May Reverend Reflections

Hello First Presbyterian Church,

There is a good chance that you’ve seen the painting pictured above. It is a “Pollock.” The painter’s name was Jackson Pollock and this particular painting, created during Pollock’s “drip period,” is entitled Autumn Rhythm (Number 30). If you have seen it before then there is also a good chance that you reflexively said, “I could do that” or “My four year old could do that.” If only you or your 4-year-old had actually created such a masterpiece, because it is worth around $140 million!

The brilliance of this painting is the way in which it conveys the motion and movement of the painter. The swirls, scribbles, and drips testify to the presence of the painter. They document his movements—his swinging arm, his shuffling feet, his twirling wrist. In other words, this painting points beyond itself to an active creator.

It is drastically different than this painting by Paul Cezanne entitled Rideau, Cruchon et Compotier, or, for those of you with Kendra Cooke’s linguistic capabilities, Jug, Curtain and Fruit Bowl:

This is, of course, a still life. It, too, is a masterpiece—the most expensive still life ever sold at auction. This painting by Cezanne is tangibly different from the Pollock above, because there is little movement conveyed. It is not called a “still life” for no reason. Someone, at some point, must have arranged these fruits just so, but the position of the fruits do not convey the same kind of movement as the swirls and drips in Pollock’s painting. This is a study in balance and form that evokes a certain emotional response from its viewer. That response, however, is not “someone has been here,” like it is with the Pollock above. 

And so I ask you, is your life best represented by Pollock’s Autumn Rhythm or by Cezanne’s  Rideau, Cruchon et Compotier? When people experience you and watch you from a distance, do they remark to themselves that they can see evidence of your Creator and Savior at work, or is there little evidence of the Spirit’s work in your life? 

In Galatians 5, the Apostle Paul describes the Spirit as one who bears fruit in and through our lives. Our hearts are the fertile ground in which he moves and works—producing fruit from what was once a barren and hard land. The fruit of the Spirit is “love, joy, peace, patience, kindness, goodness, faithfulness, gentleness, self-control; against such things there is no law. And those who belong to Christ Jesus have crucified the flesh with its passions and desires.”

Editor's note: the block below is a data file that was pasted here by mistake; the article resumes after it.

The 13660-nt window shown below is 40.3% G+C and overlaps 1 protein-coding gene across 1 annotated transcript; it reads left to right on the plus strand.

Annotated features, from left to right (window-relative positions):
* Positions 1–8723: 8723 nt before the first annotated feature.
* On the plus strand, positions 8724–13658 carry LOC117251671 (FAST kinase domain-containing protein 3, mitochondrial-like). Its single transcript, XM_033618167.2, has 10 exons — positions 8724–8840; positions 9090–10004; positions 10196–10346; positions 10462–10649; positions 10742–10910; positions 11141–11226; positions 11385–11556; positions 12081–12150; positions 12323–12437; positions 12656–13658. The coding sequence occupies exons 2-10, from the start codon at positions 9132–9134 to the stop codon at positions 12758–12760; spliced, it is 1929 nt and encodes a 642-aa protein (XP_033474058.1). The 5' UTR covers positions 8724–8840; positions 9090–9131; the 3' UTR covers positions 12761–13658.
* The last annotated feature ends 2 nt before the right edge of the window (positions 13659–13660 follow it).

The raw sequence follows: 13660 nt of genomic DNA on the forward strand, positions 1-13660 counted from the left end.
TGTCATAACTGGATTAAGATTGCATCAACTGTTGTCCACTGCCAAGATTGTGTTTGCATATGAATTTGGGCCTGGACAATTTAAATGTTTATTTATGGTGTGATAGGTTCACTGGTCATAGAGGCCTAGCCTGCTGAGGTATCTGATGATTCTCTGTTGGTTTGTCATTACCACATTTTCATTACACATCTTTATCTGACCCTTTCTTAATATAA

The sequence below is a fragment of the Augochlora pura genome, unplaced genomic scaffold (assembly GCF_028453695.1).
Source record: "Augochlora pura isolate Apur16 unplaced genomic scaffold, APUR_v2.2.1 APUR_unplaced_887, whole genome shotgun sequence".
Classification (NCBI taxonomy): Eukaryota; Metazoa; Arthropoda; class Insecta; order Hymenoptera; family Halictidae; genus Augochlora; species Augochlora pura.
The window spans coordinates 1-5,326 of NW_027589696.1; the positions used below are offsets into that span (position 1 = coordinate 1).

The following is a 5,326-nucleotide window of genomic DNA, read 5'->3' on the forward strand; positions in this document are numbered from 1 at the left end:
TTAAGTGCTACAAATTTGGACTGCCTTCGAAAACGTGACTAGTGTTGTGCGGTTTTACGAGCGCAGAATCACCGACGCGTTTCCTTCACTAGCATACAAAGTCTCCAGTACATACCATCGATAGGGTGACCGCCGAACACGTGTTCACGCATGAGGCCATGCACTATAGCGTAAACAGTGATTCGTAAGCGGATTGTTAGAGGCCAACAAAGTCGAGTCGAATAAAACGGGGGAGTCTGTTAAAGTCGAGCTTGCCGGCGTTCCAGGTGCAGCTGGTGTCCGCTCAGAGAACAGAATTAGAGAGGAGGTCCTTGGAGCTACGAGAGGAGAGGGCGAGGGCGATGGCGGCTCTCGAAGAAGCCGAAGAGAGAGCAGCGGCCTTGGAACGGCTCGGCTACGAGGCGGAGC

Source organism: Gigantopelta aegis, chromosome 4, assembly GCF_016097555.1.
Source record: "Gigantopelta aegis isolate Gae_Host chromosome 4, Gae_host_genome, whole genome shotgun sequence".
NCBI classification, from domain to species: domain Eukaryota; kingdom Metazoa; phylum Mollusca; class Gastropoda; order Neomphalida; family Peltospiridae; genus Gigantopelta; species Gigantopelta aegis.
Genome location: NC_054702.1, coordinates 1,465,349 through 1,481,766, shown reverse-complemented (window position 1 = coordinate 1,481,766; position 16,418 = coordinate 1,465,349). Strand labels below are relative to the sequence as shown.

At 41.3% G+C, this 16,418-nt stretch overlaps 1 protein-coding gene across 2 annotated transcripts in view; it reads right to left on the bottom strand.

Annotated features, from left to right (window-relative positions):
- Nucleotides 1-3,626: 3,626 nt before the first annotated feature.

These fruits are the swirls and lines on the painting which is your life as a Christian. They testify to the work of the Creator in your heart. The question, though, is whether they are visible—to yourself and to those who encounter you from day to day? 

If not, then I would encourage you not to pursue the fruit, but to pursue the Spirit who produces said fruit. The fruit will come when you commune daily with our God. Pursuing the fruit alone may prove effective for a little while, but it is not sustainable or repeatable. It is the difference between eating the eggs but neglecting the chicken, and caring for the chicken and receiving the eggs as a gift. 

The evidence of God’s work will begin to surface in you when you daily remind yourself of the gospel and have learned to live in the love and upward call of Jesus Christ, our Lord. This requires prayer and meditation upon his word. It requires fasting and restraint, but the result will be fruit that points to the presence and activity of our Creator.

“It is my prayer that your love may abound more and more, with knowledge and all discernment, so that you may approve what is excellent, and so be pure and blameless for the day of Christ, filled with the fruit of righteousness that comes through Jesus Christ, to the glory and praise of God” (Philippians 1:11)

Grace and peace,
Jonathan +